Calm, comfort, community: Adults and students discover music of different eras

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Andrew Burke-Stevenson

Music is a powerful medium for teachers to communicate and connect with their students during a time of separation. “When I see people bobbing their head to a song at the start of class or have a student mention the music in office hours,” english teacher Rachel Nielsen said, “it makes me feel like I still have some of that connection and culture from before all of this.”

English teacher Rachel Nielsen greets her class with music — sometimes overly loud music — streaming out through the Zoom. While some students roll their eyes, many nod their heads or mouth a few lyrics in a rare moment of group unity.

A year ago, students would file into decorated classrooms, talking among themselves while sitting down for the period. Now, though, distance learning classes typically start with a teacher giving a few reminders for everyone to turn on their cameras. There’s a silent stretch when teachers click buttons to share their screen while students fix their hair in their cameras or simply stare blankly at their screens — all with a red dash cutting through their microphone icon.
Efforts from Ms. Nielsen and other teachers are helping to form a sense of classroom culture and community through sharing music instead of relying on the connectors that come naturally while learning in person.

In person, teachers have some control over the environment they want to create for their students. Many Laboratory Schools classrooms have posters on the walls or particular desk setups meant to guide students toward the intended feel of the class.

“I think a physical space is important. What I put on my walls sets the tone for the culture of my class,” Ms. Nielsen said. “Because we’re online, I’ve lost so much of that ability to build a classroom environment.”

One way Ms. Nielsen has worked to regain that sense of a “classroom” is by playing music as students join the Zoom meeting and start to turn on their cameras.

Deborah Ribbens, a P.E. teacher, also works to energize students and to create a sense of community.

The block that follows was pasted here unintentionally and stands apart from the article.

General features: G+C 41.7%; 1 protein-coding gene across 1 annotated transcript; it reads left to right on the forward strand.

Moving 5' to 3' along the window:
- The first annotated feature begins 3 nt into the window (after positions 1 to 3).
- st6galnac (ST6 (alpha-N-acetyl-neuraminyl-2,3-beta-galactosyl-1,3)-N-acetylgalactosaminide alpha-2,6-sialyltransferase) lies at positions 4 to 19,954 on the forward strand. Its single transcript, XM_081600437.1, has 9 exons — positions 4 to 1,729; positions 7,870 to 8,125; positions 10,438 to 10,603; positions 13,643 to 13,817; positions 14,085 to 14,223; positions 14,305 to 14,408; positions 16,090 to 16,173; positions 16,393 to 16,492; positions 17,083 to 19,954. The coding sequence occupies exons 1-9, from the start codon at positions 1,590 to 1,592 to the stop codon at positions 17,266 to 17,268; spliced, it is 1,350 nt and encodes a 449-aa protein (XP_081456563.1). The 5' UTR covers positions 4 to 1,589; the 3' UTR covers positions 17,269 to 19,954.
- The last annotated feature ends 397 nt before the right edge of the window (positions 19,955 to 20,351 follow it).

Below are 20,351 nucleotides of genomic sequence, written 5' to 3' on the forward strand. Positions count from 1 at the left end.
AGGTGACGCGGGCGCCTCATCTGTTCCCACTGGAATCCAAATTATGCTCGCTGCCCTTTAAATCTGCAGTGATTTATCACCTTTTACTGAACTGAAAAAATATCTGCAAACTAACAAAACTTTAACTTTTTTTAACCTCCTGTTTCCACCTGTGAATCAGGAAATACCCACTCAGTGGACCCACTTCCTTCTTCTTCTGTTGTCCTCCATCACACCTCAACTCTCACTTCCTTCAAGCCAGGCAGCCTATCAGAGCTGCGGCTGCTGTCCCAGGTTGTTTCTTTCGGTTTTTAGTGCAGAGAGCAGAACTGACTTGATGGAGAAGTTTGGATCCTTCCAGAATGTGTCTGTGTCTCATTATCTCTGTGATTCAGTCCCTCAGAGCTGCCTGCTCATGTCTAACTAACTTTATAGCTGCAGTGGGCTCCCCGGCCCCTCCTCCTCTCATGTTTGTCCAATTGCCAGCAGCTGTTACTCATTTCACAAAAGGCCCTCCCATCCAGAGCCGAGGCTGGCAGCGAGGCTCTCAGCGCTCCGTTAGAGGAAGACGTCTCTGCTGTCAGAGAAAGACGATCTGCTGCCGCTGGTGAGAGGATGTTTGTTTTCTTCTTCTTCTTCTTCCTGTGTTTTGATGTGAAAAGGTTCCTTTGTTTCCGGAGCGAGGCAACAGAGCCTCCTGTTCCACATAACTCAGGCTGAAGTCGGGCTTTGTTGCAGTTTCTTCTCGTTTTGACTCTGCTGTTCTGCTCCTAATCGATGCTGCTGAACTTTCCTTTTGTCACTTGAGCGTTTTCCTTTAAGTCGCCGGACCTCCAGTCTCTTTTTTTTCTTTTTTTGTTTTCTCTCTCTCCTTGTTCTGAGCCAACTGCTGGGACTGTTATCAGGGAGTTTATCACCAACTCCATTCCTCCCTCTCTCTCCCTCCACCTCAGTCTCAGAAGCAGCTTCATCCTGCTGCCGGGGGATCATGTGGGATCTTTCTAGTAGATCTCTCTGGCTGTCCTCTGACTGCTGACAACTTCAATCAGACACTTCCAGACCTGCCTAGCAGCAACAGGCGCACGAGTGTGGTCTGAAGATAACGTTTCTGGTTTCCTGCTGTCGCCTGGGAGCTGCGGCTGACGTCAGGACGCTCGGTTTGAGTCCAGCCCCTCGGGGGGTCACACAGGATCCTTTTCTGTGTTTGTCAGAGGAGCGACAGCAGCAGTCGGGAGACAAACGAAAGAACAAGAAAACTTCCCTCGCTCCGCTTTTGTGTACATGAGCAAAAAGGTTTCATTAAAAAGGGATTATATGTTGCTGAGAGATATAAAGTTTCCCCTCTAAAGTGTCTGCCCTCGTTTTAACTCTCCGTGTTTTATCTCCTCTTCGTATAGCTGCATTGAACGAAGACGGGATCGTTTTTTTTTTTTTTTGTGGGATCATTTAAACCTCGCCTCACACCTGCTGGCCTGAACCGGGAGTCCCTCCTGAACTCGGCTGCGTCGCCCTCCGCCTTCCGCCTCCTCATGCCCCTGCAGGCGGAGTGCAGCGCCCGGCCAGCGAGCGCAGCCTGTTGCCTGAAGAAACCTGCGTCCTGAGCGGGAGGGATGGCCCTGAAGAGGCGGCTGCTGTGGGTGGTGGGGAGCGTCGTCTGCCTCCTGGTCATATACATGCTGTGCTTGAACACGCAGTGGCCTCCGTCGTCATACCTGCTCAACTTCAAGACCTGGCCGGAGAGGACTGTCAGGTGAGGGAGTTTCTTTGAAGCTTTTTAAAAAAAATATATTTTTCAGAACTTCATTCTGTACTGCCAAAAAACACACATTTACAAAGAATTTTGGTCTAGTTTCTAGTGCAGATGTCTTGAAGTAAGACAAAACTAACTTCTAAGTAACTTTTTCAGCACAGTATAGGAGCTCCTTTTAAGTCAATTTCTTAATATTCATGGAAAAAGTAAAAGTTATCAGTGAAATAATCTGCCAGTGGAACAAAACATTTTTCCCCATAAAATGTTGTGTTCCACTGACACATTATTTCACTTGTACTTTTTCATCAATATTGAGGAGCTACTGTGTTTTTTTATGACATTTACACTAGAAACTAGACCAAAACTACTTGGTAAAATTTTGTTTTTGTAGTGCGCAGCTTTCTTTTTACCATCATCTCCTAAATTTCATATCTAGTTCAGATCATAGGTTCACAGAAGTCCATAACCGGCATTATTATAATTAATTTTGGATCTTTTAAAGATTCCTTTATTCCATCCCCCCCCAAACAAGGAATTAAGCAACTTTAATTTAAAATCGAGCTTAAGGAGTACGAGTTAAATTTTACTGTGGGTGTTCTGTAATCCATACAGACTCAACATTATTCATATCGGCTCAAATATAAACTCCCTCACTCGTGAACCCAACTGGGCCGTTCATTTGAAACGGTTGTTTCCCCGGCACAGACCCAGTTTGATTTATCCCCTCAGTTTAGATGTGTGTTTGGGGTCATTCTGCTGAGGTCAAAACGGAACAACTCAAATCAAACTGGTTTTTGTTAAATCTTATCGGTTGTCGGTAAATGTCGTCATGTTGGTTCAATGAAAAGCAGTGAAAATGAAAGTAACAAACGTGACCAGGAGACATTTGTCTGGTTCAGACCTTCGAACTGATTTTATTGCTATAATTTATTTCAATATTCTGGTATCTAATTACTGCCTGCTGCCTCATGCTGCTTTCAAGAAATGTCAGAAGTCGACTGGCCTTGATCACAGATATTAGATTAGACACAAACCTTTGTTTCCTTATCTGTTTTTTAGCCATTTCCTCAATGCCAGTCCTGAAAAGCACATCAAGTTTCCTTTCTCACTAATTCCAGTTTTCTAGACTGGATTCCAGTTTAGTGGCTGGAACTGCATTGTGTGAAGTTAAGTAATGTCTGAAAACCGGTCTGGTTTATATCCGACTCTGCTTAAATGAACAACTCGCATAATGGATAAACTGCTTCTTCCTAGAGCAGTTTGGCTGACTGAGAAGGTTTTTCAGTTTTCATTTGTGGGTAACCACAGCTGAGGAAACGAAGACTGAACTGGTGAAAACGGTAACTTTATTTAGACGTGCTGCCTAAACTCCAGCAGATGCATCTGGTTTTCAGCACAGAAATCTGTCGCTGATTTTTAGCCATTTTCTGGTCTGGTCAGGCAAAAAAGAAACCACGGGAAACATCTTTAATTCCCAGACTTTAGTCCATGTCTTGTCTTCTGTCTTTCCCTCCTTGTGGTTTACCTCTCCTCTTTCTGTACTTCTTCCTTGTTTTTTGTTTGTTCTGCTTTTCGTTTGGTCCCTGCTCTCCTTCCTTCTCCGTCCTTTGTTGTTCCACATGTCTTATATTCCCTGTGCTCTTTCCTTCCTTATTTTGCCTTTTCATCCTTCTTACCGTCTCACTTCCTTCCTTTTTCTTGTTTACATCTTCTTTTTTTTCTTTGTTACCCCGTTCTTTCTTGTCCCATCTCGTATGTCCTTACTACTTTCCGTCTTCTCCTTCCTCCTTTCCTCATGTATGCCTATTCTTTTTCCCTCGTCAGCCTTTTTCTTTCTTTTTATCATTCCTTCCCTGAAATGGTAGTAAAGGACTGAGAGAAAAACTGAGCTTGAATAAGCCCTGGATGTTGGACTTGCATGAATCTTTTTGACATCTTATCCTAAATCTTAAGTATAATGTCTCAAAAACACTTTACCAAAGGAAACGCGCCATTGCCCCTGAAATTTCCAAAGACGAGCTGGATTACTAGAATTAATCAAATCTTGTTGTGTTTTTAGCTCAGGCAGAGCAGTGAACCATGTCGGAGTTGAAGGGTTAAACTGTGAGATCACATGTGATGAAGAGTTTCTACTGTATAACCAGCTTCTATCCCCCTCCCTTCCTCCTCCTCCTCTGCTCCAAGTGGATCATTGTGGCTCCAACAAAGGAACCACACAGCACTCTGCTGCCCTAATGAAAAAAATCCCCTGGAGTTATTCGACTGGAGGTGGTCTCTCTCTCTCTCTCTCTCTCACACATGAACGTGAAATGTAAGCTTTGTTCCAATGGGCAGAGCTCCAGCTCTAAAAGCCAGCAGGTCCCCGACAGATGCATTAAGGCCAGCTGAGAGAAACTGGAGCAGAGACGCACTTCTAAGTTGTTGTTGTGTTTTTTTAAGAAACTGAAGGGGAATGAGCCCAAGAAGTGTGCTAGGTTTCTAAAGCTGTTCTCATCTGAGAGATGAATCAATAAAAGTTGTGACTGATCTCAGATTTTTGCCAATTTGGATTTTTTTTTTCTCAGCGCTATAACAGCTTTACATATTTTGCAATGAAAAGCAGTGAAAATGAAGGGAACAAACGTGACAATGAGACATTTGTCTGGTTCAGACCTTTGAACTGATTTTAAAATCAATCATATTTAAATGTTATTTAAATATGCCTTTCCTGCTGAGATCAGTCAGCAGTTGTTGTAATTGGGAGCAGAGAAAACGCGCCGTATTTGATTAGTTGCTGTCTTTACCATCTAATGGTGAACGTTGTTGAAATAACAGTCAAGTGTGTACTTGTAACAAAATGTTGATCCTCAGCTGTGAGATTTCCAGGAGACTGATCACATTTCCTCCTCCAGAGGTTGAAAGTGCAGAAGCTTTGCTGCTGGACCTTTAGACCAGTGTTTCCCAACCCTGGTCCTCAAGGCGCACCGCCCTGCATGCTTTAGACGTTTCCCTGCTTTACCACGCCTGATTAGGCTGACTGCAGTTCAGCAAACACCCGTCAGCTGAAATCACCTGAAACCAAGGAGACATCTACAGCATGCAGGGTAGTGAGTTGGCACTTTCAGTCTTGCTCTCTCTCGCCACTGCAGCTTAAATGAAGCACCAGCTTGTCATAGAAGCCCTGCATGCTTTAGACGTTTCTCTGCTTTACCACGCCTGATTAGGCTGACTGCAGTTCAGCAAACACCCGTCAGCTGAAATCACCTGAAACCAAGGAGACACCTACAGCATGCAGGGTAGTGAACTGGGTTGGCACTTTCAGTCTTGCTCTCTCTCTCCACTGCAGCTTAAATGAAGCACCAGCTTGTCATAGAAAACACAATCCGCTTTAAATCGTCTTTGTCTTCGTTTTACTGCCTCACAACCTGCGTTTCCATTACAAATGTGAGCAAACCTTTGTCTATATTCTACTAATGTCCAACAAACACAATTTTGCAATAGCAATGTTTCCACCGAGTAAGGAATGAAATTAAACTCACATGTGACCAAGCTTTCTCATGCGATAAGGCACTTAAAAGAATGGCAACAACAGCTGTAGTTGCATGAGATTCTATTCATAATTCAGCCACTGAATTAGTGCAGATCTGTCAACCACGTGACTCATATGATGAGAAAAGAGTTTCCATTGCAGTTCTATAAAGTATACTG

“I asked my students for song suggestions and made a playlist that I stream while we do our workouts. It’s a lot of upbeat songs that I know make me feel energized,” Ms. Ribbens said. “It’s also nice to learn about my students through talking about music. A teacher-student connection is harder now, so it’s really nice.”

Both Ms. Ribbens and Ms. Nielsen remarked that some of their students suggest songs that the teachers remember from when they were younger. Ms. Ribbens said she was surprised by this musical connection with her students but happy to find this common interest.

Students agree that music is a welcome addition to distance learning.

“I think music is totally a way to bring people together,” sophomore Charlie Benton said. “It’s something personal but social, and it works really well online.”

Ms. Nielsen has also included music into her curriculum. She said music is helpful in exploring topics she explores in her English 1 class. Ms. Nielsen assigned her students to explore music that mimicked the feel or themes of the Odyssey. Her Odyssey playlist includes songs such as “A Sort Of Homecoming by U2”, “Rock And A Hard Place by The Rolling Stones” and “Come Sail Away by Styx.”

“Seeing how different people interpret the book musically is so interesting to me,” Ms. Nielsen said. “I recognize songs and can completely see why the student suggested them. It really helps me learn about some of my students.”